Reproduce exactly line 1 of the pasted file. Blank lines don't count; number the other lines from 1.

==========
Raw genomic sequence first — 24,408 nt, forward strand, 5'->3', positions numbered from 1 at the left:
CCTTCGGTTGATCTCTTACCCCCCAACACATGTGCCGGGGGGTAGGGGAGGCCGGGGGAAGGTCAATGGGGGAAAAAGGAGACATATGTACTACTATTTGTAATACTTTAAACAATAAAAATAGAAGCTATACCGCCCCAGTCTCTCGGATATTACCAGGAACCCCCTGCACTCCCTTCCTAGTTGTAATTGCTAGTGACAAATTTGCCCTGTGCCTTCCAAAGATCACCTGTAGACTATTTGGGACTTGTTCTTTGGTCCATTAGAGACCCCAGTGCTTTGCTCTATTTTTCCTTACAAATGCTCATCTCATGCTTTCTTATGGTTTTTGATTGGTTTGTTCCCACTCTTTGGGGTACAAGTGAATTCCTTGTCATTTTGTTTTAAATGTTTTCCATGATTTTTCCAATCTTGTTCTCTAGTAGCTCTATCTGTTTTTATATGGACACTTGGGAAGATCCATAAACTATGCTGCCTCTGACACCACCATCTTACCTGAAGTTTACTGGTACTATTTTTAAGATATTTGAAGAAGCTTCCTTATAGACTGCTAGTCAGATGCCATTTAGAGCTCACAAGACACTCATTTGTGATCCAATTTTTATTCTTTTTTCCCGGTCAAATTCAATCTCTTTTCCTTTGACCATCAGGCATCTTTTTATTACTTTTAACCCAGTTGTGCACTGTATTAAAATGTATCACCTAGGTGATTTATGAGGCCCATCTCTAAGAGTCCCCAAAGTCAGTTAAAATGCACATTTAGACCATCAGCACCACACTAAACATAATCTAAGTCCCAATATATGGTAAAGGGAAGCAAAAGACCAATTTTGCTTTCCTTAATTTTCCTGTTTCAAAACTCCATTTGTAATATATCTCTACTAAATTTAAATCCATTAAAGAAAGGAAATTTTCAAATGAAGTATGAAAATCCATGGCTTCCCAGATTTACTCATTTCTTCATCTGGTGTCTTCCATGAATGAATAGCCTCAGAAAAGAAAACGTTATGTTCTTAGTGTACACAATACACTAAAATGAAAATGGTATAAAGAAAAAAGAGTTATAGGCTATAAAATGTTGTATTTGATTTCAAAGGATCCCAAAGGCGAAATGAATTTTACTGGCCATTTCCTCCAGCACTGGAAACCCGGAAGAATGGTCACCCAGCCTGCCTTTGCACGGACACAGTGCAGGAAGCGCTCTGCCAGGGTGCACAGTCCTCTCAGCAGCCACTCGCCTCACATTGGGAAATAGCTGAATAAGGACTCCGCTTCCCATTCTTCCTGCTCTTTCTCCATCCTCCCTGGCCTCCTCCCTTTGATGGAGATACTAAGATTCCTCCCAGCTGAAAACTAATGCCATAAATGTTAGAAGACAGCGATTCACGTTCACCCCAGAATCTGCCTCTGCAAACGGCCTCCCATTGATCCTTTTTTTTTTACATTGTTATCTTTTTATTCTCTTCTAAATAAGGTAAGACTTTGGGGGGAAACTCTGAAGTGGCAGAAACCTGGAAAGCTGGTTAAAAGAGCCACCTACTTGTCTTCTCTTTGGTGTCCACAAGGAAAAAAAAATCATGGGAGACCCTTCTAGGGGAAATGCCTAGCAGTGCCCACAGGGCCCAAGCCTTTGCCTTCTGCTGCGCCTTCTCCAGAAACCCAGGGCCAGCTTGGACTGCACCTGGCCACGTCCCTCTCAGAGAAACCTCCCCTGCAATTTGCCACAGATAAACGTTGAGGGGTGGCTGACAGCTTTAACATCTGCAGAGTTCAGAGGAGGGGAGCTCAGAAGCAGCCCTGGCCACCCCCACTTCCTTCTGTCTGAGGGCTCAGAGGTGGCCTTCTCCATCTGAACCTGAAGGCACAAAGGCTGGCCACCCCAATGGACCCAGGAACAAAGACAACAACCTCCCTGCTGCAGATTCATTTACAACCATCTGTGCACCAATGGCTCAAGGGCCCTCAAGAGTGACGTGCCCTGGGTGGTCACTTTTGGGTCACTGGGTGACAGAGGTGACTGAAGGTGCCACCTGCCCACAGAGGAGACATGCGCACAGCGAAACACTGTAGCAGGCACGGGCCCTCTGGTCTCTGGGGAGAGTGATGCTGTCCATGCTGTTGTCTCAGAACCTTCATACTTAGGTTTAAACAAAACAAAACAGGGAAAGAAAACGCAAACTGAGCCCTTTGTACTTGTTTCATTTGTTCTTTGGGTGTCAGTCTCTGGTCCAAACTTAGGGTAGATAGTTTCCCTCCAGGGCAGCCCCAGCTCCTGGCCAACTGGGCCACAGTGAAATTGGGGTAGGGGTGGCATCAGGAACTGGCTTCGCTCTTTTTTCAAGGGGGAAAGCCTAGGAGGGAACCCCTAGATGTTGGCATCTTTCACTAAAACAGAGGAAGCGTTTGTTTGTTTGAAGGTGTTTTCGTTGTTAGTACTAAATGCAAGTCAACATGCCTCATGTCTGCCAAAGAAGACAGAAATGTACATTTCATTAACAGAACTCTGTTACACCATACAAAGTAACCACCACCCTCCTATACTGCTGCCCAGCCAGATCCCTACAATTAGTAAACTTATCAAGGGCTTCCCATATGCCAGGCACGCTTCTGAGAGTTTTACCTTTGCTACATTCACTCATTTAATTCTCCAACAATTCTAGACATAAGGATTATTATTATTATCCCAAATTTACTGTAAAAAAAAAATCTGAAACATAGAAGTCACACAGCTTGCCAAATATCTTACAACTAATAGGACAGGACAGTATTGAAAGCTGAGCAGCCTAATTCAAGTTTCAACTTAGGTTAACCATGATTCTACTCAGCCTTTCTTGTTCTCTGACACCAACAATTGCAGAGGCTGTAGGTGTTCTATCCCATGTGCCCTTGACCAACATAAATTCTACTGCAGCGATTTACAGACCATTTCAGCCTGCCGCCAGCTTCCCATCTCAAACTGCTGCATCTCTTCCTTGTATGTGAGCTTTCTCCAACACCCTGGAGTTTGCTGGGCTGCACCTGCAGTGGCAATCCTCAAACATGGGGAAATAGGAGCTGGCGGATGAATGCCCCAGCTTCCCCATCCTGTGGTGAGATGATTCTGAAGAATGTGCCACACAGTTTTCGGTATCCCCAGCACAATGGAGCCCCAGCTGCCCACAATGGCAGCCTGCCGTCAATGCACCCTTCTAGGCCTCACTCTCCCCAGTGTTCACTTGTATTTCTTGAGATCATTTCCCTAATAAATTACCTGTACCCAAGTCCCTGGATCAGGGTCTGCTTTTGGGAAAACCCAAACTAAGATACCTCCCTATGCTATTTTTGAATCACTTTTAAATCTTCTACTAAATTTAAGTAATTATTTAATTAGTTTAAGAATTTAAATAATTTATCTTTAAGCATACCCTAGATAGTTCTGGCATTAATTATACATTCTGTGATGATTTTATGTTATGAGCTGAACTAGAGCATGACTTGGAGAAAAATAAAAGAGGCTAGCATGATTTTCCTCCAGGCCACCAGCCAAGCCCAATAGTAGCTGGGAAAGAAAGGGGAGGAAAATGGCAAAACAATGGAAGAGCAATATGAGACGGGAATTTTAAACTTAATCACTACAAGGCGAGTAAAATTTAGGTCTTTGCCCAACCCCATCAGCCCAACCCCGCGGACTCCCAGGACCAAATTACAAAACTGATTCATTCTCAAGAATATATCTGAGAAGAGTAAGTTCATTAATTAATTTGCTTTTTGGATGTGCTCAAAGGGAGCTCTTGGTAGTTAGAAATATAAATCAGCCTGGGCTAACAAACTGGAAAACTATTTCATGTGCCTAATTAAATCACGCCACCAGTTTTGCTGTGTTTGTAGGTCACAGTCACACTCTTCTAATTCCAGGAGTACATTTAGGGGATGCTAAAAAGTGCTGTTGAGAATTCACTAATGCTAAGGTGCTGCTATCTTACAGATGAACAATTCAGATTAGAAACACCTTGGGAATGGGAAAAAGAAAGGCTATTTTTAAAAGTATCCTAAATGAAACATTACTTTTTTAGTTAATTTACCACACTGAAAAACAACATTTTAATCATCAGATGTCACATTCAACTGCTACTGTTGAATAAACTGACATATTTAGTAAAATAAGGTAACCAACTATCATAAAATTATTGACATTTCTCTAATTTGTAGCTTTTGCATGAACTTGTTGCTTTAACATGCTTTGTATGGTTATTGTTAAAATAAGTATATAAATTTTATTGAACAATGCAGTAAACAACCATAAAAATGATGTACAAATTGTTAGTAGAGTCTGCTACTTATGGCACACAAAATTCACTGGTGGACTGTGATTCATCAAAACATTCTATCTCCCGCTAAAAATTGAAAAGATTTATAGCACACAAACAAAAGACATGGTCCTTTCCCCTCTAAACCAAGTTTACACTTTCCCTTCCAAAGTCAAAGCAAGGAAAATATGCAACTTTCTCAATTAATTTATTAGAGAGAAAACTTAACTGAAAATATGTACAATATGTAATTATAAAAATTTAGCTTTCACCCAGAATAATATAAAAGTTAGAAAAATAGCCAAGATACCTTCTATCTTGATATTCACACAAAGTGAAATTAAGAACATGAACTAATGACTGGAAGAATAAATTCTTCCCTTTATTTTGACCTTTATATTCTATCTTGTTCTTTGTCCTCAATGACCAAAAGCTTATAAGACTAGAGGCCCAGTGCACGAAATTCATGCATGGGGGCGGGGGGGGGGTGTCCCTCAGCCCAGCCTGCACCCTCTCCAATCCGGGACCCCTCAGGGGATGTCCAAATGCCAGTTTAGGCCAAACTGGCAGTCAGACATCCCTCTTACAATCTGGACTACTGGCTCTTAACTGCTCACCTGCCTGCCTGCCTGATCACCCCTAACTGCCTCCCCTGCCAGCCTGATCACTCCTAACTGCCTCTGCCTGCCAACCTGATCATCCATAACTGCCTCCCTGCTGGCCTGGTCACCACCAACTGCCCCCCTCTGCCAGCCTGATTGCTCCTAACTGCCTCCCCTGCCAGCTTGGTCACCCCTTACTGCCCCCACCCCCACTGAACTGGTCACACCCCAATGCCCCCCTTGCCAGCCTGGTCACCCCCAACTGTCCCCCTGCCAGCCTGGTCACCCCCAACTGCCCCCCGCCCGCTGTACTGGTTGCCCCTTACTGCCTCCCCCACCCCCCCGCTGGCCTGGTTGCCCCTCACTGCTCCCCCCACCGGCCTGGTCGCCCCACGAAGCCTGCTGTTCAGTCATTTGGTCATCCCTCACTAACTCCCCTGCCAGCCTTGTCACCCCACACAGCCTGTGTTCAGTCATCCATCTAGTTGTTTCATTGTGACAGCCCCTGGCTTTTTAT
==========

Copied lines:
Raw genomic sequence first — 24,408 nt, forward strand, 5'->3', positions numbered from 1 at the left: